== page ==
Monitoring Desk

LONDON: Oil prices rose on Wednesday as the market awaited a pact from producers on output, which many traders expect will continue to be reined in, and Britain’s approval of a COVID-19 vaccine gave hopes for a demand recovery a boost.

Prices were hit earlier by a surprise build in oil inventories in the US and as OPEC and its allies created uncertainty with a two-day delay to a formal meeting to decide whether to increase production in January.

Brent crude oil futures were up 1.9 percent at $48.31 in late afternoon trade in London, while West Texas Intermediate crude was also up about 2 percent to $45.46.

Industry data from the American Petroleum Institute showed US crude inventories rose by 4.1 million barrels last week, compared with analysts’ expectations in a Reuters poll for a draw of 2.4 million barrels.

The Organization of the Petroleum Exporting Countries (OPEC), Russia and other allies, a group known as OPEC+, postponed talks on next year’s oil output policy to Thursday from Tuesday, according to sources.

The group this year imposed production cuts of 7.7 million barrels per day (bpd) as the coronavirus pandemic hit fuel demand.

It had been widely expected to roll those reductions over into January-March 2021 amid spikes in COVID-19 cases.

But the UAE said this week that even though it could support a rollover, it would struggle to continue with the same deep output reductions into 2021.

“Energy markets will remain on edge until OPEC+ gets past tomorrow’s meeting. Oil prices should continue to have underlying support as vaccine makers announce start dates for beginning immunizations,” he added.

Britain on Wednesday became the first western country to approve a COVID-19 vaccine, jumping ahead of the US and the EU in what may be a first step toward a return to normal life and boost to oil consumption.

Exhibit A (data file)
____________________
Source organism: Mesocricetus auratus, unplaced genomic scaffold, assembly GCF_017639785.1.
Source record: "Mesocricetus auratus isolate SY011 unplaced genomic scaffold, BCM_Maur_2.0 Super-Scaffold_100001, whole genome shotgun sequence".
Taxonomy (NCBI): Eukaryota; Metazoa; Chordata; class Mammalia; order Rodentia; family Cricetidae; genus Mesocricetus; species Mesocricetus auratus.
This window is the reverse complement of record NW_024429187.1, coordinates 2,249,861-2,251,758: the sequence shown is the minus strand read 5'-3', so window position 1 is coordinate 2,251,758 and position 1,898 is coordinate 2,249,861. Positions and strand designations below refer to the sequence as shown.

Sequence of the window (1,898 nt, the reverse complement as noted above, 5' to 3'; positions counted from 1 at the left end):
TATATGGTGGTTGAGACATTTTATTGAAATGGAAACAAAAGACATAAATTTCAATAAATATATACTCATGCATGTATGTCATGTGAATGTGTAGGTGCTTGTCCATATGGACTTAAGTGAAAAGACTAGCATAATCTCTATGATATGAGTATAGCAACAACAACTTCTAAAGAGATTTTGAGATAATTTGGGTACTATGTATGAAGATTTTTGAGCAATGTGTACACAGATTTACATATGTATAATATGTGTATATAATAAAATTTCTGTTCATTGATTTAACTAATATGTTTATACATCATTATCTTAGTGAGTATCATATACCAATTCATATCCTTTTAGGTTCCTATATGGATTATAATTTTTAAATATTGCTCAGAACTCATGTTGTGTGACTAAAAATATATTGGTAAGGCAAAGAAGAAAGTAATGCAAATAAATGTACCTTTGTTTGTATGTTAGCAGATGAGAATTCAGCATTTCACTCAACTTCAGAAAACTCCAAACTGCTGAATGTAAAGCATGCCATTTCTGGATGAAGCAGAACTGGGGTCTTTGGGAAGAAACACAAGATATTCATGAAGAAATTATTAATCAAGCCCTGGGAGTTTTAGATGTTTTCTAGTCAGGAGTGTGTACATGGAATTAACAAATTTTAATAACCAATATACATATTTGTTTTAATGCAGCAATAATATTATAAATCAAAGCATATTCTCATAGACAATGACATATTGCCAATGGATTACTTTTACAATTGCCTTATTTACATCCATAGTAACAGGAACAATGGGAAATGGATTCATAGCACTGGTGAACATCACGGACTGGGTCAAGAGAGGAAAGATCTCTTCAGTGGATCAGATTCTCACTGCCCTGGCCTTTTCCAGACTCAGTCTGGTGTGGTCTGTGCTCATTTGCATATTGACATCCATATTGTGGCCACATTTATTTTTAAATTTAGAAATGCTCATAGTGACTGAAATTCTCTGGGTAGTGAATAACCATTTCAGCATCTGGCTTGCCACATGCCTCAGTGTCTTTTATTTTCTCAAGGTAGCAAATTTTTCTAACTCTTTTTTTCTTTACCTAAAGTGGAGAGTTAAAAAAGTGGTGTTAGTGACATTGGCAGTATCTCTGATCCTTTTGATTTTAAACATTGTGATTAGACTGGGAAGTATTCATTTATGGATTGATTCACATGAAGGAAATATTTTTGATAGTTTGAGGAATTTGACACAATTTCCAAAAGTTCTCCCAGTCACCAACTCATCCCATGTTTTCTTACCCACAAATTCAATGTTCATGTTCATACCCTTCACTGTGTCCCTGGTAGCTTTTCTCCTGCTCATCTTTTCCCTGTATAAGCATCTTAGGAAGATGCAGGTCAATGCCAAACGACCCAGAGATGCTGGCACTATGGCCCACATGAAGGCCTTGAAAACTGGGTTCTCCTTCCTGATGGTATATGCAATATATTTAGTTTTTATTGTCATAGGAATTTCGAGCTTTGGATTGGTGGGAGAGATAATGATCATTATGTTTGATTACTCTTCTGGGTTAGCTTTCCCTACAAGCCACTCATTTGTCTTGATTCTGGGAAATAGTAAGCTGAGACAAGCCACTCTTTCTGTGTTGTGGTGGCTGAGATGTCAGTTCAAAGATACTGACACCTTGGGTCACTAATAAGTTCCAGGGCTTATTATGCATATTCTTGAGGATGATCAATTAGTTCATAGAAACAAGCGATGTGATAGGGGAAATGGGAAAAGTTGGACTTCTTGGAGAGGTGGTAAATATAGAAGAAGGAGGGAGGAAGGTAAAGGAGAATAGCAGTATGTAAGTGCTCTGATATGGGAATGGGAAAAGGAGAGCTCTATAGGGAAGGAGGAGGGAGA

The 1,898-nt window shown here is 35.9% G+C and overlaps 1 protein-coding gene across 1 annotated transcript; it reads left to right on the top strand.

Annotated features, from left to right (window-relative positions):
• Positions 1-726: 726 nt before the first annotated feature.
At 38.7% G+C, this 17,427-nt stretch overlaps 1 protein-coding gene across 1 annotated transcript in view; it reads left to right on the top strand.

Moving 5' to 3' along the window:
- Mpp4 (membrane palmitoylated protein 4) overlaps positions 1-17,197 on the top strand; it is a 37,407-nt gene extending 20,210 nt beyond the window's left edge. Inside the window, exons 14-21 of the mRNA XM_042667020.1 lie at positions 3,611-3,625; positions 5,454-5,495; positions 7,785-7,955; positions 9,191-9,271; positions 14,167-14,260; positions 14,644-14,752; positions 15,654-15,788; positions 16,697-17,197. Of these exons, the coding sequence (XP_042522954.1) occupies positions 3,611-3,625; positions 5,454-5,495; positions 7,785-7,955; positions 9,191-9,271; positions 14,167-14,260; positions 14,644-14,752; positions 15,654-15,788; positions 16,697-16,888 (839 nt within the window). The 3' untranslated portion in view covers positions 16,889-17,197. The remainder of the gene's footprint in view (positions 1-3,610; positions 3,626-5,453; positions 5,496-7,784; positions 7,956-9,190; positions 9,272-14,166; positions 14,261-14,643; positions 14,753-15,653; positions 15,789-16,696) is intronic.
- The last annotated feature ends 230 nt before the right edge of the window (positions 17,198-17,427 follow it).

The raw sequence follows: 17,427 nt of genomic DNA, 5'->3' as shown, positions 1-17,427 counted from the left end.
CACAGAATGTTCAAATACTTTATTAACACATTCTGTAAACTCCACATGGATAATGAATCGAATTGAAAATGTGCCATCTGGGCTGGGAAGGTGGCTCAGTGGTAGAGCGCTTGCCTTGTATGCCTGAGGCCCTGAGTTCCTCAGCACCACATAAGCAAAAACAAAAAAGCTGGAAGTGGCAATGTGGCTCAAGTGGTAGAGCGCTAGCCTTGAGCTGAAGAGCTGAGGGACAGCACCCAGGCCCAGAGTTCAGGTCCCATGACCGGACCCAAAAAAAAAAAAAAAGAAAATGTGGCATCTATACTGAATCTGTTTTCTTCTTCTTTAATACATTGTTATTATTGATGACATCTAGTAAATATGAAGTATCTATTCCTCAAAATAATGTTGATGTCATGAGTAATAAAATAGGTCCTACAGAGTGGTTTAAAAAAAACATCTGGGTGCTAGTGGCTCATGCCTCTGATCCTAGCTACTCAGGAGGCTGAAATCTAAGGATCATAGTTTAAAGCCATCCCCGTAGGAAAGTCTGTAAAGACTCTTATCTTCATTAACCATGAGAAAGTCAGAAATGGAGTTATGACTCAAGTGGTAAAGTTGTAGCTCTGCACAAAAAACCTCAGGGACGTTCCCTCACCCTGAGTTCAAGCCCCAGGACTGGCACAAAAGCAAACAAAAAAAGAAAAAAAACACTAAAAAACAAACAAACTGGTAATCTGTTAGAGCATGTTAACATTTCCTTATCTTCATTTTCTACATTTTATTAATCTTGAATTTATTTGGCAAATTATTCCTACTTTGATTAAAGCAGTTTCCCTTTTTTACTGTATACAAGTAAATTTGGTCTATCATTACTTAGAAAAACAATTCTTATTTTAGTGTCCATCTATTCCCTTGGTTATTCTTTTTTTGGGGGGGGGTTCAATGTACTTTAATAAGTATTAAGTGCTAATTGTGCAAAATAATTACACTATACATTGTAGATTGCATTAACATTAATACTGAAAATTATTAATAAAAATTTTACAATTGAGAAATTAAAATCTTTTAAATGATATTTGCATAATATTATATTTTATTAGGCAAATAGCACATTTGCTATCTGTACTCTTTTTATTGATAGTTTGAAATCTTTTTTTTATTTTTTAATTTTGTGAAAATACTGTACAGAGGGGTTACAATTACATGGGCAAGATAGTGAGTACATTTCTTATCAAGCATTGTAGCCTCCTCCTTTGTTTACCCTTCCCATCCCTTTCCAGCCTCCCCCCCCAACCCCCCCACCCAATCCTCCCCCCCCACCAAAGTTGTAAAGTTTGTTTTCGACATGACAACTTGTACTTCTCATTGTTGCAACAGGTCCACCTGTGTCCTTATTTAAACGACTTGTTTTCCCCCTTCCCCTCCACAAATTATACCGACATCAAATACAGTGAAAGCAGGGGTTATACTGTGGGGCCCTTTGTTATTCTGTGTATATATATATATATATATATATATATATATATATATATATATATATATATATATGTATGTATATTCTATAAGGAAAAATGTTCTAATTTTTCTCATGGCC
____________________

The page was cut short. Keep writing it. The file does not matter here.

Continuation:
Courtesy: Arab News

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UAE launches satellite to celebrate National Day

Monitoring Desk

DUBAI: The UAE has launched the “Falcon Eye” satellite into space to mark its 49th National Day, state news agency WAM has reported.

The Soyuz ST-A rocket took off from the French Guiana Space Centre on Wednesday carrying the Gulf country’s earth-observation satellite that could take high-resolution images.

It is the fourth reconnaissance satellite launched by the UAE, bringing the total number to 12 satellites into orbit.

The satellite will be used for mapping, agricultural and environmental monitoring, urban planning, helping with response planning for natural disasters, as well as monitoring the UAE’s borders and coasts.

“This national achievement is worthy of pride not only given the civil and military importance of Falcon’s Eye, but also because it has unique characteristics, including a mobile platform for receiving and sending photos from any location in the world that will be used for various purposes,” Matar Salem Ali Al-Dhaheri, Undersecretary of the Ministry of Defense, said.

It will remain in low Earth orbit for 10 years to take high quality imagery.
Al-Dhaheri said the move has “reinforced the UAE’s accumulated experience in the satellite sector.”

Courtesy: Arab News

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Donors grow increasingly impatient with Lebanese politicians

Monitoring desk

BEIRUT: As the UN hosted a second International Conference on Assistance and Support to Beirut on Wednesday, there was growing impatience among donors with Lebanese politicians.

The virtual event, chaired by French President Emmanuel Macron and UN Secretary-General António Guterres, aimed to coordinate international aid efforts in support of the Lebanese people as the country continues to face political, economic and social challenges.

The participants — including heads of state, international organizations, donors, NGOs and civil-society representatives — discussed the results of the first conference, which was organized by France after the Beirut port explosion and held on Aug. 9. It resulted in pledges of aid worth about $300 million in a fund managed by the World Bank that will be channeled through UN agencies and NGOs rather than Lebanese state institutions.